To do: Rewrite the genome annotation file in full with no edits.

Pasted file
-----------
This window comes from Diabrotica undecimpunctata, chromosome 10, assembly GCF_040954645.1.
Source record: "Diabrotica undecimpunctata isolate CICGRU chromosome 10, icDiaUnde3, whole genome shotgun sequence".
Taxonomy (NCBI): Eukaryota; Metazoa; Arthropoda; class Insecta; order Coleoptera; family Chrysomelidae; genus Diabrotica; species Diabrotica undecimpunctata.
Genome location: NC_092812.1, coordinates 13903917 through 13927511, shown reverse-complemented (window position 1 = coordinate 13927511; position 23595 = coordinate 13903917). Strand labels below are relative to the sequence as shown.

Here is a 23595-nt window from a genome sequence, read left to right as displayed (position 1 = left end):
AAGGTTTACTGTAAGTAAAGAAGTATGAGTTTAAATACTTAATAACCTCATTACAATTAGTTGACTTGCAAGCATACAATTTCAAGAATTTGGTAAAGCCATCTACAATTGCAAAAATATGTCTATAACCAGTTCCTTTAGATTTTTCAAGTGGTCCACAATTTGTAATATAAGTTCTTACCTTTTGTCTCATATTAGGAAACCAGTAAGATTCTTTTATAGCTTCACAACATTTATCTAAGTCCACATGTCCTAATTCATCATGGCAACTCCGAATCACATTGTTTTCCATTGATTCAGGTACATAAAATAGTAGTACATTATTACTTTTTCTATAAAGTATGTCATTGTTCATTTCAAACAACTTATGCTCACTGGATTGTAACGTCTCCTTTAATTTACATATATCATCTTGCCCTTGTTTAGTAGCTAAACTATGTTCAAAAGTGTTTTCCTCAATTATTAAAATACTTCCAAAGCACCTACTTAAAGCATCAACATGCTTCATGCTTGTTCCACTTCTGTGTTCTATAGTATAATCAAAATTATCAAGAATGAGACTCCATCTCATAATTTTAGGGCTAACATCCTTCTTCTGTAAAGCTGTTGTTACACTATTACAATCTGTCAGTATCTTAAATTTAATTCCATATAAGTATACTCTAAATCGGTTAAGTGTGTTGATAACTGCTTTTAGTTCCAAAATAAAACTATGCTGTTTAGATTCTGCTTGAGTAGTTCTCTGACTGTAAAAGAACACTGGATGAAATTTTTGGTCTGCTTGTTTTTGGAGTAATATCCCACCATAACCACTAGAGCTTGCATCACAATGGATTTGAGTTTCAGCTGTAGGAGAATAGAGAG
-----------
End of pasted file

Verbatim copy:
This window comes from Diabrotica undecimpunctata, chromosome 10, assembly GCF_040954645.1.
Source record: "Diabrotica undecimpunctata isolate CICGRU chromosome 10, icDiaUnde3, whole genome shotgun sequence".
Taxonomy (NCBI): Eukaryota; Metazoa; Arthropoda; class Insecta; order Coleoptera; family Chrysomelidae; genus Diabrotica; species Diabrotica undecimpunctata.
Genome location: NC_092812.1, coordinates 13903917 through 13927511, shown reverse-complemented (window position 1 = coordinate 13927511; position 23595 = coordinate 13903917). Strand labels below are relative to the sequence as shown.

Here is a 23595-nt window from a genome sequence, read left to right as displayed (position 1 = left end):
AAGGTTTACTGTAAGTAAAGAAGTATGAGTTTAAATACTTAATAACCTCATTACAATTAGTTGACTTGCAAGCATACAATTTCAAGAATTTGGTAAAGCCATCTACAATTGCAAAAATATGTCTATAACCAGTTCCTTTAGATTTTTCAAGTGGTCCACAATTTGTAATATAAGTTCTTACCTTTTGTCTCATATTAGGAAACCAGTAAGATTCTTTTATAGCTTCACAACATTTATCTAAGTCCACATGTCCTAATTCATCATGGCAACTCCGAATCACATTGTTTTCCATTGATTCAGGTACATAAAATAGTAGTACATTATTACTTTTTCTATAAAGTATGTCATTGTTCATTTCAAACAACTTATGCTCACTGGATTGTAACGTCTCCTTTAATTTACATATATCATCTTGCCCTTGTTTAGTAGCTAAACTATGTTCAAAAGTGTTTTCCTCAATTATTAAAATACTTCCAAAGCACCTACTTAAAGCATCAACATGCTTCATGCTTGTTCCACTTCTGTGTTCTATAGTATAATCAAAATTATCAAGAATGAGACTCCATCTCATAATTTTAGGGCTAACATCCTTCTTCTGTAAAGCTGTTGTTACACTATTACAATCTGTCAGTATCTTAAATTTAATTCCATATAAGTATACTCTAAATCGGTTAAGTGTGTTGATAACTGCTTTTAGTTCCAAAATAAAACTATGCTGTTTAGATTCTGCTTGAGTAGTTCTCTGACTGTAAAAGAACACTGGATGAAATTTTTGGTCTGCTTGTTTTTGGAGTAATATCCCACCATAACCACTAGAGCTTGCATCACAATGGATTTGAGTTTCAGCTGTAGGAGAATAGAGAG